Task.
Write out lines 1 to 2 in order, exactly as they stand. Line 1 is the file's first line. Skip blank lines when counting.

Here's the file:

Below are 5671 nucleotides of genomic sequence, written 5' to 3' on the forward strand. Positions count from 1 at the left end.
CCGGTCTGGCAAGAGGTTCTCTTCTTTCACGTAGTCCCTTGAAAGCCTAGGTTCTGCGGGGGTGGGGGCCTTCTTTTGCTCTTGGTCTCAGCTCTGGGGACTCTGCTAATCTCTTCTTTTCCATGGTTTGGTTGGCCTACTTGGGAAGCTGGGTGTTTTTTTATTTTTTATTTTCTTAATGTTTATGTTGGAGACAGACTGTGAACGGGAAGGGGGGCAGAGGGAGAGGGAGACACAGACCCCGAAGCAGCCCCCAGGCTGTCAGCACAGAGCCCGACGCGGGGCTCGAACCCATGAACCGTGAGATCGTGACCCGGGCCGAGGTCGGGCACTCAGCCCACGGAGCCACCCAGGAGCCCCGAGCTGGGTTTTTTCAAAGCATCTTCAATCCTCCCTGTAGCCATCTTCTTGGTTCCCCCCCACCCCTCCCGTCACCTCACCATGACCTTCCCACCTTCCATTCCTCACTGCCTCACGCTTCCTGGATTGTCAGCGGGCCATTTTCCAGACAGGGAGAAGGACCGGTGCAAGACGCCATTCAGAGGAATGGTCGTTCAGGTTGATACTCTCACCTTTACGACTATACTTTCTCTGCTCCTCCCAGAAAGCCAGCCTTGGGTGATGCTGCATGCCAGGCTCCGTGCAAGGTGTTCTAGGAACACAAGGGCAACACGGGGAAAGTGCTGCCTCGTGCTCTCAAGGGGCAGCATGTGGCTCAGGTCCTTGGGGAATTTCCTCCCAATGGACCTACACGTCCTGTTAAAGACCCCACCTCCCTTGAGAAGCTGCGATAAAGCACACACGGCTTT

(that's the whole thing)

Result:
Below are 5671 nucleotides of genomic sequence, written 5' to 3' on the forward strand. Positions count from 1 at the left end.
CCGGTCTGGCAAGAGGTTCTCTTCTTTCACGTAGTCCCTTGAAAGCCTAGGTTCTGCGGGGGTGGGGGCCTTCTTTTGCTCTTGGTCTCAGCTCTGGGGACTCTGCTAATCTCTTCTTTTCCATGGTTTGGTTGGCCTACTTGGGAAGCTGGGTGTTTTTTTATTTTTTATTTTCTTAATGTTTATGTTGGAGACAGACTGTGAACGGGAAGGGGGGCAGAGGGAGAGGGAGACACAGACCCCGAAGCAGCCCCCAGGCTGTCAGCACAGAGCCCGACGCGGGGCTCGAACCCATGAACCGTGAGATCGTGACCCGGGCCGAGGTCGGGCACTCAGCCCACGGAGCCACCCAGGAGCCCCGAGCTGGGTTTTTTCAAAGCATCTTCAATCCTCCCTGTAGCCATCTTCTTGGTTCCCCCCCACCCCTCCCGTCACCTCACCATGACCTTCCCACCTTCCATTCCTCACTGCCTCACGCTTCCTGGATTGTCAGCGGGCCATTTTCCAGACAGGGAGAAGGACCGGTGCAAGACGCCATTCAGAGGAATGGTCGTTCAGGTTGATACTCTCACCTTTACGACTATACTTTCTCTGCTCCTCCCAGAAAGCCAGCCTTGGGTGATGCTGCATGCCAGGCTCCGTGCAAGGTGTTCTAGGAACACAAGGGCAACACGGGGAAAGTGCTGCCTCGTGCTCTCAAGGGGCAGCATGTGGCTCAGGTCCTTGGGGAATTTCCTCCCAATGGACCTACACGTCCTGTTAAAGACCCCACCTCCCTTGAGAAGCTGCGATAAAGCACACACGGCTTT